A rattle of drumbeats and one drum in orbit round the neck of a dhaaki who does an exuberant twirling leap. Just because he can.
Where have all the dhaakis gone? As little as five years ago, when I came back to Calcutta, I saw a procession of dhaakis the day before Mohaloy, a sort of mobile employment exchange parading before the assembled Pujo Committees. This year the first dhaak I heard was over at Shinghi Park on Panchami morning. And of all things, dhaak as piped music in a restaurant on Shoshthi. (Shoshthi’r diney hoshthi! Is that expression still au courant?)
I love this particular restaurant, not just because three of us polished off eleven, we counted, eleven pieces of ilish (and golda chingri and chhana’r dalna by the bucketful) on the buffet but also because they followed up the dhaak with the double-CD of Kishore Kumar’s Robindroshongeet. Music arranged by Hemonto Mukhopadhyay (known to the rest of India as Hemant Kumar, singer-composer for films like Jaal and Khamoshi), Kishore trained by Subinoy Ghosh, producing one of the best reflections of Bangali tradition that you can hope to come across. For those who sneer at the idea, a reminder – Satyajit Ray didn’t choose anybody from the Dokkhini tradition when he wanted Robindroshongeet in his films. And a challenge – show me one bar, dammit show me one note in one song where the Boss has not been true to the Shworobitaan.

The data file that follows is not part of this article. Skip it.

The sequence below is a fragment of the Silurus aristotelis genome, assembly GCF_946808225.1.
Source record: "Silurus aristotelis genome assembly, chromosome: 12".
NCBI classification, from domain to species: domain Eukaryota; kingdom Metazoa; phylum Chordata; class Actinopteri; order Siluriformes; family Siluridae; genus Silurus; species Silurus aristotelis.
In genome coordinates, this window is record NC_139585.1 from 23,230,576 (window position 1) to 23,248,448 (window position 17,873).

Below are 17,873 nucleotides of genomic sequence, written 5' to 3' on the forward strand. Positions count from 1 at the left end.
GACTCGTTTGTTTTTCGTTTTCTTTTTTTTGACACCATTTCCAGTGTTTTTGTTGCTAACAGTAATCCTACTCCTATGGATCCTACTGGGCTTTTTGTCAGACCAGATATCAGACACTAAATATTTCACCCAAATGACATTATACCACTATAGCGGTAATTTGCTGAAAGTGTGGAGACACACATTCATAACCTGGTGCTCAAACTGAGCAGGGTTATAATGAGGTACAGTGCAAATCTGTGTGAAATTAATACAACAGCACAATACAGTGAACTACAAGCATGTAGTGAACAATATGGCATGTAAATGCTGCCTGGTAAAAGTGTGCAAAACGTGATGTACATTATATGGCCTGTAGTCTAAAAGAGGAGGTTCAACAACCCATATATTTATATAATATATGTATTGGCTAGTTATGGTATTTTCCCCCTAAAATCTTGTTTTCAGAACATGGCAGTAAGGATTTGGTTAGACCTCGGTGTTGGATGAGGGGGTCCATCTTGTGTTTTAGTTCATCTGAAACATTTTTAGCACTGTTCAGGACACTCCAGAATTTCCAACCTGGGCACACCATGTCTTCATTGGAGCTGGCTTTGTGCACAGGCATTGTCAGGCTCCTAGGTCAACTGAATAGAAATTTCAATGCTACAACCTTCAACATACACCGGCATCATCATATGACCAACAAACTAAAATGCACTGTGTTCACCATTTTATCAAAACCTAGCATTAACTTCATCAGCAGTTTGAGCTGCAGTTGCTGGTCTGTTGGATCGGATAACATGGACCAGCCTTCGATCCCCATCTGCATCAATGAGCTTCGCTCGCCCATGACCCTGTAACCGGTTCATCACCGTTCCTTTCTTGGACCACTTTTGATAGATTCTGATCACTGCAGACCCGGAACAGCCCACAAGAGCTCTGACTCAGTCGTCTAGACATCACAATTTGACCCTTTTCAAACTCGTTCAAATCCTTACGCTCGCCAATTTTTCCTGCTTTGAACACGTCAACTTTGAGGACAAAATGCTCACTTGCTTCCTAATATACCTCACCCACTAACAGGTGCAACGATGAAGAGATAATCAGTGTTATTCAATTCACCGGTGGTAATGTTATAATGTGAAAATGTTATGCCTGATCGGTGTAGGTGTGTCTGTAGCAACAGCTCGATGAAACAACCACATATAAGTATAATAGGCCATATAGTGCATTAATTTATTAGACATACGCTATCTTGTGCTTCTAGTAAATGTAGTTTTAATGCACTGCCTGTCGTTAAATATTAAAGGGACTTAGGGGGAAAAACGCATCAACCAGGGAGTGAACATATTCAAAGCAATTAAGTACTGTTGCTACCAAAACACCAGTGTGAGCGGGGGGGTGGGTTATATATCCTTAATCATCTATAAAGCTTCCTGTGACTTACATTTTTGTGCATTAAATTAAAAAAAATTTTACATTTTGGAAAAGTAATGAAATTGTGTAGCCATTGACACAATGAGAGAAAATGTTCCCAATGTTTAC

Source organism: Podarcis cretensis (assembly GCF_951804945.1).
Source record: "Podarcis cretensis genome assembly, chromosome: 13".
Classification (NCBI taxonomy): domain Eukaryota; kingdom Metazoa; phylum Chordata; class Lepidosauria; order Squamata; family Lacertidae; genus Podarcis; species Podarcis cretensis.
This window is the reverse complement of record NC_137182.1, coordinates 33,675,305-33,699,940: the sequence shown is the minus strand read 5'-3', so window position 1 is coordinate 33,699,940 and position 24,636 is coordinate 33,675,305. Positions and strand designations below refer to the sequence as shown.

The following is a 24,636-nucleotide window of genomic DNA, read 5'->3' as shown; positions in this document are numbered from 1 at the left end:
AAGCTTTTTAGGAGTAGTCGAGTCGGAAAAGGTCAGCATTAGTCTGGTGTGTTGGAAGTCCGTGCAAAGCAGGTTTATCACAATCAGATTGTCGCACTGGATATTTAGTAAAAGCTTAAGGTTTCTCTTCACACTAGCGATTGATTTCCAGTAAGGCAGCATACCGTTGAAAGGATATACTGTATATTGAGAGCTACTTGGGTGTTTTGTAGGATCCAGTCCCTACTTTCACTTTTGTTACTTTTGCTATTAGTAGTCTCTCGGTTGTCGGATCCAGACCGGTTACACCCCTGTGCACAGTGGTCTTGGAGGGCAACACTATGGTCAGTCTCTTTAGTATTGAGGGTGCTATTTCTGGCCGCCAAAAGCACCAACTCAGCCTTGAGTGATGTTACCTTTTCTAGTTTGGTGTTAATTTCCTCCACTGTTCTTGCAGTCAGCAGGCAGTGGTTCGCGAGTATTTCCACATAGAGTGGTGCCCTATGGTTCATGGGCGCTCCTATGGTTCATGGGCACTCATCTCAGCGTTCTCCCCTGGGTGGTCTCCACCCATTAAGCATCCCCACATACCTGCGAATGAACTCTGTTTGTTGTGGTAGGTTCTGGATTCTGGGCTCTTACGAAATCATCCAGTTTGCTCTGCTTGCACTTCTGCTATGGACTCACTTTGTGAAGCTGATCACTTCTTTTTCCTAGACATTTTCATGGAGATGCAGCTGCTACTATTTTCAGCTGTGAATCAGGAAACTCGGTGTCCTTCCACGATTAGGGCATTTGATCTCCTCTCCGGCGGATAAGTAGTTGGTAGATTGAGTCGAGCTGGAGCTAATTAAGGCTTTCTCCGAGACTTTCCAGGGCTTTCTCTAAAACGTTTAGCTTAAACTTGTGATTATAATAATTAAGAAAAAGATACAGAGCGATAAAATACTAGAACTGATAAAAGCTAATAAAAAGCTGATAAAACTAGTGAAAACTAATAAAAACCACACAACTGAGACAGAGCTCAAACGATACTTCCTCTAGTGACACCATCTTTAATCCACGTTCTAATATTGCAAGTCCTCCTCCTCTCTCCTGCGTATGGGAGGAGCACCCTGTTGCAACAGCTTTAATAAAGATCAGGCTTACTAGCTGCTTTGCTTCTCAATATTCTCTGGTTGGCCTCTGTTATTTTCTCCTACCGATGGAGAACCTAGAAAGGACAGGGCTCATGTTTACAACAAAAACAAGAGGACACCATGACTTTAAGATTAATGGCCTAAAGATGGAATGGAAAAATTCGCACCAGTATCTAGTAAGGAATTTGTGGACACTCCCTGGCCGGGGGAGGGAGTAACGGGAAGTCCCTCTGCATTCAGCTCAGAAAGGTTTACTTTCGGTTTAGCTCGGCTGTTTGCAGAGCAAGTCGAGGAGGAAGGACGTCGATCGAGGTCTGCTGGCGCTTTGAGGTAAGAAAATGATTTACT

Aamaar raat pohalo sharodo praatey. Aami tomaaey joto shuniyechhilem gaan (I haven’t heard this one recorded by anybody else). Ey din aaji kone ghorey go ... Which was the perfect note on which to exit.
Pujo now is also an unspoken war between the high and the low culture. Where earlier we had Nazia Hassan with Aap jaisa koi and Usha Uthup’s rich black velvet voice in Hari Om hari (an Eurhythmics ..err… ‘cover’), now we have shehnai. And I don’t know about you, but shehnai music all day depresses me from one end of my spine to the other.
What a contrast, really. From the late ’60s to the early ’80s, R.D. Burman road-tested all his tunes in his Bangla Pujo albums. At his best he gave us magic – Asha Bhonsle with Shondhya belaye, Moyna bolo tumi Krishno Radhey, Phool-ey gondho nei. Kishore Kumar’s Pujo releases included Noyono shoroshi keno, Ei je nodi and (a particularly mushy Pujo when I was 14) Aamaar dweep nebhano raatey. Lata Mangeshkar, Manna Dey, R.D. himself, all their voices are woven into my fabric of Pujo memories.
And what do we have today? Mostly barbaric remixes (painting the lily and gilding refined gold, good remixes are so very rare) or pretentious (and sub-standard) shehnai. Sad, because for all the oposhonskriti (‘bad culture’?), the loudspeakers at the Pujo mandaps provided our measure of which songs were hits each year. 1977 to ’81 was a particularly rich period – or do I just remember it better?
Oh well, we also have recorded dhaak tracks. I first heard them that Pujo when I was in exile in the ‘armpit of the United States’ and I’ve been grateful ever since. Baajiye jaao!